SNC Goes to NCECA to Create Proposed Installation

Photo by Karl Schwiesow

On March 23, 2012, nine students and two faculty headed up north to Seattle, WA to the National Council on the Education for the Ceramic Arts. One student in particular, Karl Schwiesow, proposed a clay installation to Seattle’s juried exhibition for public display entitled “Weather or Not?’ It was based on NCECA’s annual theme, this one entitled: “On the Edge.”

The installation brought together ‘contrasting elements of the industrial cityscape and organic nature’ and focused on the environmental impacts and issues of sustainability.


“The relationship between the clay and refuse from which the effigies are constructed and their industrial counterpart, mankind, becomes apparent through the degradation by the erosive weathering processes of nature. Through erosion, the structural framework of the installation is revealed to create subtle tension between mediums. Raw clay bodies show the fragility and vulnerability of species under the pressure of mankind; rigid sub-structures that supported the species also allude to a darker corner of human bi-products’ impact. In this way the effigies stand in a gesture of submission to the surrounding metropolis.”

An excerpt from Karl’s proposal explaining the intricate details of the process

Interview with Karl Schwiesow

Tell us about the installation.
It was a collaborative project, ‘Weather or Not’ was the title of the show. We extrapolated a formula to create these figures that would deteriorate over time. So we put together a proposal and we sent it off and got it accepted . . . and we were like ‘great,’ it’s actually going to happen, so let’s do it. Basically we came up with a list of endangered species indigenous to the area, we used those as our statement through the weathering and deterioration of these sculptures. The sculptures were unfired clay that we had sourced locally, and the deterioration symbolized the impact of humans on that specific species. On our trip up we sourced many materials locally and assembled them inside the large cityscape. It was a cool contrast and unique to see when they weathered. When we got there and installed, it sat there for the week of the conference. Then we took it down when we left.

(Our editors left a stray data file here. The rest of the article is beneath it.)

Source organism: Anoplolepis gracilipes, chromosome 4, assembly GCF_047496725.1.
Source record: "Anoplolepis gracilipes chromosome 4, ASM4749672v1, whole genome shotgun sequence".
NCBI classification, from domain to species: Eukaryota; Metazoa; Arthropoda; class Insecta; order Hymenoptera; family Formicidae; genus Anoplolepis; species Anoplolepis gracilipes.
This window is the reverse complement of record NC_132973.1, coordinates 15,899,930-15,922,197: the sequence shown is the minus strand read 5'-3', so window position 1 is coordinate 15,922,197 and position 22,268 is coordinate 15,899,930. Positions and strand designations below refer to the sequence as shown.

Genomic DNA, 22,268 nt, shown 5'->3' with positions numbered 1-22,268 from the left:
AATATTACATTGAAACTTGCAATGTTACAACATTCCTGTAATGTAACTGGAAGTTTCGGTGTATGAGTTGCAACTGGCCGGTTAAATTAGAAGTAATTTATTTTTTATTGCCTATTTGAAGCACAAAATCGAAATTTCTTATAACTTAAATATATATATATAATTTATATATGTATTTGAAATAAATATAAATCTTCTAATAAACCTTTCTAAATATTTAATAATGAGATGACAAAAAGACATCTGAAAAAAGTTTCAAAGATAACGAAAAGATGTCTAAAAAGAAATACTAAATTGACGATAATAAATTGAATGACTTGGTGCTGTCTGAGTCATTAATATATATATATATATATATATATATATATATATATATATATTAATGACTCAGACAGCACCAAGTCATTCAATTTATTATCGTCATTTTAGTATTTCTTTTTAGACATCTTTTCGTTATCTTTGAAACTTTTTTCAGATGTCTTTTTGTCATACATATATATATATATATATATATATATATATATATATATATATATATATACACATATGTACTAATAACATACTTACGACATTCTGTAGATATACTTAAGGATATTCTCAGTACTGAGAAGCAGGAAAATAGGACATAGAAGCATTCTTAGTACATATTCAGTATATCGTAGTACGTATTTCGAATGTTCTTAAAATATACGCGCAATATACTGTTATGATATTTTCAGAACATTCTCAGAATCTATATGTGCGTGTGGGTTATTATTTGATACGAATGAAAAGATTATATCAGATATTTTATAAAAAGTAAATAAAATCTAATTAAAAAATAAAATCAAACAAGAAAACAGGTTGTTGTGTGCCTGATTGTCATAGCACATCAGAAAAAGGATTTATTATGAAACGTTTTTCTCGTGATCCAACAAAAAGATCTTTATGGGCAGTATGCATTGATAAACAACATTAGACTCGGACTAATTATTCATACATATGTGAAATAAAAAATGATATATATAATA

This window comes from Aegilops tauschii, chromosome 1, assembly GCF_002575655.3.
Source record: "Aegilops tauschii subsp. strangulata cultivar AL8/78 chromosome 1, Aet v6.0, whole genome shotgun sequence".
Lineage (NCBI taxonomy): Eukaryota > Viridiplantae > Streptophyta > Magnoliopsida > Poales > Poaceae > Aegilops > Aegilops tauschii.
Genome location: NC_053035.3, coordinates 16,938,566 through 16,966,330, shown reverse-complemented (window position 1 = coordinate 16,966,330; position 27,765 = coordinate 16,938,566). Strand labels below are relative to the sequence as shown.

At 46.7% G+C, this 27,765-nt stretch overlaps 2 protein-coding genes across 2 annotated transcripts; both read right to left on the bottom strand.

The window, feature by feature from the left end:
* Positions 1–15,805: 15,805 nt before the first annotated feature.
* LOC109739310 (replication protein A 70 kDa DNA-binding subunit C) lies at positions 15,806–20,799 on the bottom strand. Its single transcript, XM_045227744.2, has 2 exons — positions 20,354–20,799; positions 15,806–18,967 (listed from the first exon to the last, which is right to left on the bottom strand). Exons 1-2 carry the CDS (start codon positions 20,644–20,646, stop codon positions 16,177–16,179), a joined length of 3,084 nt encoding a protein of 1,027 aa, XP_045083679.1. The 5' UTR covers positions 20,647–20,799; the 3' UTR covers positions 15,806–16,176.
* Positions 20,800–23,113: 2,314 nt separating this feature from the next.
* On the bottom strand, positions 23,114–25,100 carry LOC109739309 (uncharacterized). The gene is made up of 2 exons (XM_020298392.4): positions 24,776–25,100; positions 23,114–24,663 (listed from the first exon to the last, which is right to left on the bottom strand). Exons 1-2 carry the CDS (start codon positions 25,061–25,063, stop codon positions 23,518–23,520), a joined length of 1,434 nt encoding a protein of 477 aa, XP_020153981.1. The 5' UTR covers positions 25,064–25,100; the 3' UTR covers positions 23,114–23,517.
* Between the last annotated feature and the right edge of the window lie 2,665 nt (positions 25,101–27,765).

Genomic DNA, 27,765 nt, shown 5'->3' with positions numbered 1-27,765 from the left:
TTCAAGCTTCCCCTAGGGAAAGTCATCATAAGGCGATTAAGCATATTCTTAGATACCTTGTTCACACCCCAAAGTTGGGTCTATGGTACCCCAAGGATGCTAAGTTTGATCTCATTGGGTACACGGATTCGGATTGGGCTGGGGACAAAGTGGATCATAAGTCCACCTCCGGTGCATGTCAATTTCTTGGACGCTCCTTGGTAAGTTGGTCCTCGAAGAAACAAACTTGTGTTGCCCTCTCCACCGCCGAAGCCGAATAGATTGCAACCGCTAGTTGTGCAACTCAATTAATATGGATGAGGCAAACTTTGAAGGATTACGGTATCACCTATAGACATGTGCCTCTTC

Photo by Karl Schwiesow

Elaborate on the locally sourced materials
Well, we searched on these fire roads and we found a spot that was off the road aways; next to this refuse heap of yard waste we found hypodermic needles and stuff in this one corner. Then we had to hike through the blackberry bushes and up this bog, then up a slope and collected buckets of clay and took them back to the truck. Afterwords, we loaded them into burlap bags.

Photo by Karl Schwiesow
Photo by Karl Schwiesow







We also took fallen trees and other kind of elements
When we built these figures, we wrapped them with chicken wire and stuffed them full of trash. We covered them with clay and formed them into these sculptures of endangered species.

Q: What did spectators think of the installation?
Many people were walking by and they were like, “What the hell are you doing?”

Q: What was going on at the conference?
NCECA is a big meeting place for clay nerds. Basically, we had a booth and met people that were walking around and talked to them about our programs. It is an annual nation wide conference, any school can come and represent themselves. Various east coast schools to Kansas to New York to Florida, Michigan, Texas, California were represented. There were several practicing professional artists and professors. It’s pretty cool to meet all of those people outside of the studio, and just be like, ‘oh they’re just real people’ and go and tap them on the shoulder.

Photo by Karl Schwiesow
Q: How was the food and weather at the conference?
There was a burrito window that was good. We had great weather setting up. The weather was nice, it was too not hot and the sun was out. If it was raining or windy, everything would’ve fallen apart.


Interview by Chelsea Christoph & Rachael Robertson

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